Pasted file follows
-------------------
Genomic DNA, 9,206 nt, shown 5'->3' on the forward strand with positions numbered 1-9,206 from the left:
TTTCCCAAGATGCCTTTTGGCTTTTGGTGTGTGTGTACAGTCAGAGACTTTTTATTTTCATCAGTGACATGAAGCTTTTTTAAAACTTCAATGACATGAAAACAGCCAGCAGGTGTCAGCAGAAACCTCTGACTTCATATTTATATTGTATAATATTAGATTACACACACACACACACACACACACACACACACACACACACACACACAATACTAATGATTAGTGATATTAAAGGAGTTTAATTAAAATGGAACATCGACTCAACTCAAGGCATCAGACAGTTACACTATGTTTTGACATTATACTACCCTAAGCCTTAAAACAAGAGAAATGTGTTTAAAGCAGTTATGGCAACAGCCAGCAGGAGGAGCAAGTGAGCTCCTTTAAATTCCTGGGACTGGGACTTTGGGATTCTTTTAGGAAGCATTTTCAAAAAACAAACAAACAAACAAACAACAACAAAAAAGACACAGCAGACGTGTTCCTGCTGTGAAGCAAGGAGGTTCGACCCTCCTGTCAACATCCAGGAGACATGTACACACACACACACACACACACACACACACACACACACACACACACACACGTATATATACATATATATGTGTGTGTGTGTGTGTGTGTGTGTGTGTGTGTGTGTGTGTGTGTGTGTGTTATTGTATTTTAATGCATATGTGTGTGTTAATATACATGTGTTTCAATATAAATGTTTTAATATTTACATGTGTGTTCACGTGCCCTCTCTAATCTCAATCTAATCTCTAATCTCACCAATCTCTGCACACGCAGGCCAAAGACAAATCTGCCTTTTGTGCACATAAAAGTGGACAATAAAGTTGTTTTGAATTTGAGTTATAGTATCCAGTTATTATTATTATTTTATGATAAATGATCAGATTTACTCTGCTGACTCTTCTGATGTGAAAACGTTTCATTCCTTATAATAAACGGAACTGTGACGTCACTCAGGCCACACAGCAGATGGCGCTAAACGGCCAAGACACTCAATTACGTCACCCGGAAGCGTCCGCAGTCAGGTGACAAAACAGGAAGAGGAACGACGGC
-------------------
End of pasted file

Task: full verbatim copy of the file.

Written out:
Genomic DNA, 9,206 nt, shown 5'->3' on the forward strand with positions numbered 1-9,206 from the left:
TTTCCCAAGATGCCTTTTGGCTTTTGGTGTGTGTGTACAGTCAGAGACTTTTTATTTTCATCAGTGACATGAAGCTTTTTTAAAACTTCAATGACATGAAAACAGCCAGCAGGTGTCAGCAGAAACCTCTGACTTCATATTTATATTGTATAATATTAGATTACACACACACACACACACACACACACACACACACACACACACACACAATACTAATGATTAGTGATATTAAAGGAGTTTAATTAAAATGGAACATCGACTCAACTCAAGGCATCAGACAGTTACACTATGTTTTGACATTATACTACCCTAAGCCTTAAAACAAGAGAAATGTGTTTAAAGCAGTTATGGCAACAGCCAGCAGGAGGAGCAAGTGAGCTCCTTTAAATTCCTGGGACTGGGACTTTGGGATTCTTTTAGGAAGCATTTTCAAAAAACAAACAAACAAACAAACAACAACAAAAAAGACACAGCAGACGTGTTCCTGCTGTGAAGCAAGGAGGTTCGACCCTCCTGTCAACATCCAGGAGACATGTACACACACACACACACACACACACACACACACACACACACACACACACACGTATATATACATATATATGTGTGTGTGTGTGTGTGTGTGTGTGTGTGTGTGTGTGTGTGTGTGTGTGTTATTGTATTTTAATGCATATGTGTGTGTTAATATACATGTGTTTCAATATAAATGTTTTAATATTTACATGTGTGTTCACGTGCCCTCTCTAATCTCAATCTAATCTCTAATCTCACCAATCTCTGCACACGCAGGCCAAAGACAAATCTGCCTTTTGTGCACATAAAAGTGGACAATAAAGTTGTTTTGAATTTGAGTTATAGTATCCAGTTATTATTATTATTTTATGATAAATGATCAGATTTACTCTGCTGACTCTTCTGATGTGAAAACGTTTCATTCCTTATAATAAACGGAACTGTGACGTCACTCAGGCCACACAGCAGATGGCGCTAAACGGCCAAGACACTCAATTACGTCACCCGGAAGCGTCCGCAGTCAGGTGACAAAACAGGAAGAGGAACGACGGC